With a mixed reception greeting Frankmusik's debut album earlier this month, could it be that the nostalgia for all things '80s pop is dying down? Or do we simply prefer our purveyors of such electro-pop to boast breasts? Either way, Tommy Sparks is the latest newbie to have a crack and, being Swedish and all, might just win us over. He's already scored enough cool points to crossover to the scenesters, having collaborated with the Prodigy and Filthy Dukes besides touring with Bloc Party at the start of the year. Roping in producer Mike Crossey, whose CV boasts Arctic Monkeys and Foals, implies Sparks is looking to straddle the line between cred and big hits that his female peers have managed so successfully. Is he up to it?
It's likely you encountered single She's Got Me Dancing this spring, the spiky disco track boasting one of those infectious choruses that likely annoyed as many people as it wooed pop tarts. Opener Much Too Much is much more representative of the album's pervading sound however, going for the same new-millennium-John-Hughes (RIP) vibe Ladyhawke was wowing us with this time last year. You'll hear it in These Things Happen and Kill the Summer but latest single Miracle moulds that same '80s vibe into something akin to Empire of the Sun's starry-eyed stylings, with Sparks deliciously delivering the line 'Falling into the arms of a stranger / Enjoying every possible danger'. The particularly anthemic Brand New Love would be wise choice for next single and enough to make La Roux's quiff droop with envy.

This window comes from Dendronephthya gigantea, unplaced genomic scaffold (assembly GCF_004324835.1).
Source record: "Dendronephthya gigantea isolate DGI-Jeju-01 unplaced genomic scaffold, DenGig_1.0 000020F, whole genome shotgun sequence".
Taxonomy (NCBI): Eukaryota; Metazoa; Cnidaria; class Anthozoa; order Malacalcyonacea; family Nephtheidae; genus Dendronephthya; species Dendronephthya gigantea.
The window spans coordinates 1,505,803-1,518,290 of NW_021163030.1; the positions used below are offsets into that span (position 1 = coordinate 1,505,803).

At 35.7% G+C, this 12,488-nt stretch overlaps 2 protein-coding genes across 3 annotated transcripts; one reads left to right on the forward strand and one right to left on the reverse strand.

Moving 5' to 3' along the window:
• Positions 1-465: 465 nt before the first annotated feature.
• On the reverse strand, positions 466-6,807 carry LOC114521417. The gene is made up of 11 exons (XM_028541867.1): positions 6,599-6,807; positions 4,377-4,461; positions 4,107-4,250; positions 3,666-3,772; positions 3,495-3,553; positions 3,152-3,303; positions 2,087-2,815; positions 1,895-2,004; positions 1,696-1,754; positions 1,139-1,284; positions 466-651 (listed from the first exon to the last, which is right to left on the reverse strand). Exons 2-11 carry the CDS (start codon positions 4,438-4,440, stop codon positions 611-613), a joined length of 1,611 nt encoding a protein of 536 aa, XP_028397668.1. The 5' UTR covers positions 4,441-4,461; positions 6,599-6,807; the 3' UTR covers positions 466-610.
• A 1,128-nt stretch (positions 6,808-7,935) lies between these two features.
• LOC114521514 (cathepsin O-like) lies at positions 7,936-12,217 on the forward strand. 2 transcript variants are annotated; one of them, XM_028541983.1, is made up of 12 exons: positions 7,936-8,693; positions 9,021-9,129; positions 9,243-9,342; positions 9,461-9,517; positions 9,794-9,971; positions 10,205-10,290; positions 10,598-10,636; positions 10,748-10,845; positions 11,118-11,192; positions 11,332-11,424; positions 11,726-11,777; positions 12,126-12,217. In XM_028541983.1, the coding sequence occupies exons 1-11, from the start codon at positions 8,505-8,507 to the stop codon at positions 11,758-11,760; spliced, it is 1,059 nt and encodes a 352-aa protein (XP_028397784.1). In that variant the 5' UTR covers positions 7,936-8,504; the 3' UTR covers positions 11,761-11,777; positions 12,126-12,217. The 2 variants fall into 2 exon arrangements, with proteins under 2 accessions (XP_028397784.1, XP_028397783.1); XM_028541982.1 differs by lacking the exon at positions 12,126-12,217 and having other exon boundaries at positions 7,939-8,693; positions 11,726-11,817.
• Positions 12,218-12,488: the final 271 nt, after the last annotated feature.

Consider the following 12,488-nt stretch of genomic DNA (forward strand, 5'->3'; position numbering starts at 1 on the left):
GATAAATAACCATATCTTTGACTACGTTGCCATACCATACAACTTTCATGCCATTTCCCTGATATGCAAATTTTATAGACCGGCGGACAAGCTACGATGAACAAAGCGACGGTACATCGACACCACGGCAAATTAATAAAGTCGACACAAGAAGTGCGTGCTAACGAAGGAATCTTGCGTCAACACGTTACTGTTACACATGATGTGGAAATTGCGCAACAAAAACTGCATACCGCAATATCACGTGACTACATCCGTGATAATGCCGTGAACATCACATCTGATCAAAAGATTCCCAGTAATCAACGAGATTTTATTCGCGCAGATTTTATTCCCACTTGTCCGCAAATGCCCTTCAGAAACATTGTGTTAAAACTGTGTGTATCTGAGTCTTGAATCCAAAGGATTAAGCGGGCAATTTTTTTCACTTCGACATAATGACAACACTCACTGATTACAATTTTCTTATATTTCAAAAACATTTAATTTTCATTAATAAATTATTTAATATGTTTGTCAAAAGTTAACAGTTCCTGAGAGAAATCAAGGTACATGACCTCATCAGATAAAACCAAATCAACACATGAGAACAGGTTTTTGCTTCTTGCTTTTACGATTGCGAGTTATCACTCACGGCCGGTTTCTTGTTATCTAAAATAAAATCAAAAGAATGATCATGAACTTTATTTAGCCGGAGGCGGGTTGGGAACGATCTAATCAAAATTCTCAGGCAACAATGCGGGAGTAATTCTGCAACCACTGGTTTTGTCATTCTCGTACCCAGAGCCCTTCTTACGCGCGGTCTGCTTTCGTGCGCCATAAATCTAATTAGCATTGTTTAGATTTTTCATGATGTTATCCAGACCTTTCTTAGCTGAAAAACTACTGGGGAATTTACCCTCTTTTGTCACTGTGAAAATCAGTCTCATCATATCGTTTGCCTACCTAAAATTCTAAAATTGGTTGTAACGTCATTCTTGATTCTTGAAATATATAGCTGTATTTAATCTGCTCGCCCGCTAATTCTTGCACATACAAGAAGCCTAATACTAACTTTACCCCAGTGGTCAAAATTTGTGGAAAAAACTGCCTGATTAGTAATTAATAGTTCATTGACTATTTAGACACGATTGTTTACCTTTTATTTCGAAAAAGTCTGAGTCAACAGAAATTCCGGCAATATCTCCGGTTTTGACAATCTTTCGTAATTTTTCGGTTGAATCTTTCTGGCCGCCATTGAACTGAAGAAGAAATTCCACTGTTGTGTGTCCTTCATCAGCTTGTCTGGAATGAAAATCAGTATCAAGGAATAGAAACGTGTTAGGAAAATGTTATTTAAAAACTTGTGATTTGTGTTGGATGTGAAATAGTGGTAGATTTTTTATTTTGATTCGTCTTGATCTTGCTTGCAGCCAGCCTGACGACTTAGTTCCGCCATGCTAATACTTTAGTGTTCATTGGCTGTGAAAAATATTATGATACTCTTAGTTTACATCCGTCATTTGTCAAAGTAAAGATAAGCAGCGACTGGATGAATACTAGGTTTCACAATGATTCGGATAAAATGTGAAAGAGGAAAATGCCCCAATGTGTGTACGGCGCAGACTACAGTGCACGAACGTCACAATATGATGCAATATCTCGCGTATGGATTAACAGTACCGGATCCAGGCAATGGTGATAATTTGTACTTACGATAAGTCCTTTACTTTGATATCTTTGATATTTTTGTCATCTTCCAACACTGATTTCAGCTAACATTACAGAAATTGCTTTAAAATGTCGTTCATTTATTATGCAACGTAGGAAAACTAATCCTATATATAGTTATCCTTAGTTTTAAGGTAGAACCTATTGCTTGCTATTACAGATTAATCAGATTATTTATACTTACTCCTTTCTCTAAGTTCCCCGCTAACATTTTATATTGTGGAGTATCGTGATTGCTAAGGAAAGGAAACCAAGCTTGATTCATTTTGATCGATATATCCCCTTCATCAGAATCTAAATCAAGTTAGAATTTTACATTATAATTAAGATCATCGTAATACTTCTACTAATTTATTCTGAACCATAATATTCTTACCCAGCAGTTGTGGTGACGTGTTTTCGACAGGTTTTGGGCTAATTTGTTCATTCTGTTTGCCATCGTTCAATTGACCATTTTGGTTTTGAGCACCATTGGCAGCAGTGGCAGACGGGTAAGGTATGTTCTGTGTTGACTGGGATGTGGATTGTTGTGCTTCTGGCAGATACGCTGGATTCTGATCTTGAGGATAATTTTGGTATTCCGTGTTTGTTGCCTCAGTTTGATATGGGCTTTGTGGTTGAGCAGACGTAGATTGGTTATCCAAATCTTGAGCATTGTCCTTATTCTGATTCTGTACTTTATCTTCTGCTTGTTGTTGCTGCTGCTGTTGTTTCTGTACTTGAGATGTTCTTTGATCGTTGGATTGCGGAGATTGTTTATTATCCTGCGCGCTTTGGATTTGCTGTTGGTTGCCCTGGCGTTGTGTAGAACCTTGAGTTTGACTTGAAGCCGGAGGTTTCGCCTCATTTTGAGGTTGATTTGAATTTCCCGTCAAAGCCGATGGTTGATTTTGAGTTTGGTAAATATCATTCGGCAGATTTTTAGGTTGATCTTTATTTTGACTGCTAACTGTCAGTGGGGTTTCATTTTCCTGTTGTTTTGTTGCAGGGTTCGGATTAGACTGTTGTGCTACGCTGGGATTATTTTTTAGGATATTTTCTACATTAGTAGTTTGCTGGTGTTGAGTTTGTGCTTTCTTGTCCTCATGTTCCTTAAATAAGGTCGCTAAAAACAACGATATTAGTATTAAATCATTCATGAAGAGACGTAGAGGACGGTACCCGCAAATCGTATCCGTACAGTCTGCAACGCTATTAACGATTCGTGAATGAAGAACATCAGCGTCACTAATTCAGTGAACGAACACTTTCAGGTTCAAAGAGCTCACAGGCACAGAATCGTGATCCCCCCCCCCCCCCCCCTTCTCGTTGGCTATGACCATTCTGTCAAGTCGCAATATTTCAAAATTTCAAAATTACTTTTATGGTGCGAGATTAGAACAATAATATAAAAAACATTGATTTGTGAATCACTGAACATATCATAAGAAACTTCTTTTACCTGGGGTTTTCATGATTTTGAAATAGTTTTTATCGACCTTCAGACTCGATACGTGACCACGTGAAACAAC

With the album being only ten tracks long, it's unfortunate to report that it's still a hit-and-miss affair. I'm a Rope surprises and merits Mike Crossey's indie credentials, sounding like the Von Bondies powered by synth-dwelling sprites, but Weekends Over possesses a vocoder-fied mess of a chorus that recalls Hellogoodbye (remember them? *shudder*). There's a 'filler alert' lull towards the end as well, with the spacey Velo Arktis preceding Health Club, which is especially lightweight and not even in a time-for-party-poppers Alphabeat kind of way. It's encouraging though that, in a time when '80s synth-pop is so in vogue as to be tiresome, there are still interesting new voices and pop writers showing their potential. Although this self-titled debut is flawed, the spark (har har) is undoubtedly there.
Note: The version of the album reviewed does not include the track Hammer and Filthy Dukes collaboration Messages, which may or may not (insert confused smiley) feature on the final tracklisting.